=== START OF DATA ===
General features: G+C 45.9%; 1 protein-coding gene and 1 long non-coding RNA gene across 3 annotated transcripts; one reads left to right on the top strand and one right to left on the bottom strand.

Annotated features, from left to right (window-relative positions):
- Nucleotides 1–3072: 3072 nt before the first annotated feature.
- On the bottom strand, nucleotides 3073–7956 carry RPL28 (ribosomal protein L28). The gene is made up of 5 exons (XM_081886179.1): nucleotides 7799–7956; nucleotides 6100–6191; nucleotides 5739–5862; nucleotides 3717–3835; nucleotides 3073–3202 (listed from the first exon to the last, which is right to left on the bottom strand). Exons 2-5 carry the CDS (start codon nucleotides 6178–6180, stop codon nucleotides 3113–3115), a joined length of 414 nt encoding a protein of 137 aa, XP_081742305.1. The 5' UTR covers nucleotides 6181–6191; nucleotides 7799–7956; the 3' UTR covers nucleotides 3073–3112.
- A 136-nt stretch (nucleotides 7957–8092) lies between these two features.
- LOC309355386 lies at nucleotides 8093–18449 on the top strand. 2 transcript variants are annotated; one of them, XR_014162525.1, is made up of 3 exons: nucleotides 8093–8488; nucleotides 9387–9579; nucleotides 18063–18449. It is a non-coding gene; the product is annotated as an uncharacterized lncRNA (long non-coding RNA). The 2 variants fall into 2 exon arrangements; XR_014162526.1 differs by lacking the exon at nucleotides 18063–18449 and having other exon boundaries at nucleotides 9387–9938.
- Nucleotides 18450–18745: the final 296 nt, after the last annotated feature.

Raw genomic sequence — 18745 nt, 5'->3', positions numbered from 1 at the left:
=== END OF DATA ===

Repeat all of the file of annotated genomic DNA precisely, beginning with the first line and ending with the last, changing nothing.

General features: G+C 45.9%; 1 protein-coding gene and 1 long non-coding RNA gene across 3 annotated transcripts; one reads left to right on the top strand and one right to left on the bottom strand.

Annotated features, from left to right (window-relative positions):
- Nucleotides 1–3072: 3072 nt before the first annotated feature.
- On the bottom strand, nucleotides 3073–7956 carry RPL28 (ribosomal protein L28). The gene is made up of 5 exons (XM_081886179.1): nucleotides 7799–7956; nucleotides 6100–6191; nucleotides 5739–5862; nucleotides 3717–3835; nucleotides 3073–3202 (listed from the first exon to the last, which is right to left on the bottom strand). Exons 2-5 carry the CDS (start codon nucleotides 6178–6180, stop codon nucleotides 3113–3115), a joined length of 414 nt encoding a protein of 137 aa, XP_081742305.1. The 5' UTR covers nucleotides 6181–6191; nucleotides 7799–7956; the 3' UTR covers nucleotides 3073–3112.
- A 136-nt stretch (nucleotides 7957–8092) lies between these two features.
- LOC309355386 lies at nucleotides 8093–18449 on the top strand. 2 transcript variants are annotated; one of them, XR_014162525.1, is made up of 3 exons: nucleotides 8093–8488; nucleotides 9387–9579; nucleotides 18063–18449. It is a non-coding gene; the product is annotated as an uncharacterized lncRNA (long non-coding RNA). The 2 variants fall into 2 exon arrangements; XR_014162526.1 differs by lacking the exon at nucleotides 18063–18449 and having other exon boundaries at nucleotides 9387–9938.
- Nucleotides 18450–18745: the final 296 nt, after the last annotated feature.

Raw genomic sequence — 18745 nt, 5'->3', positions numbered from 1 at the left: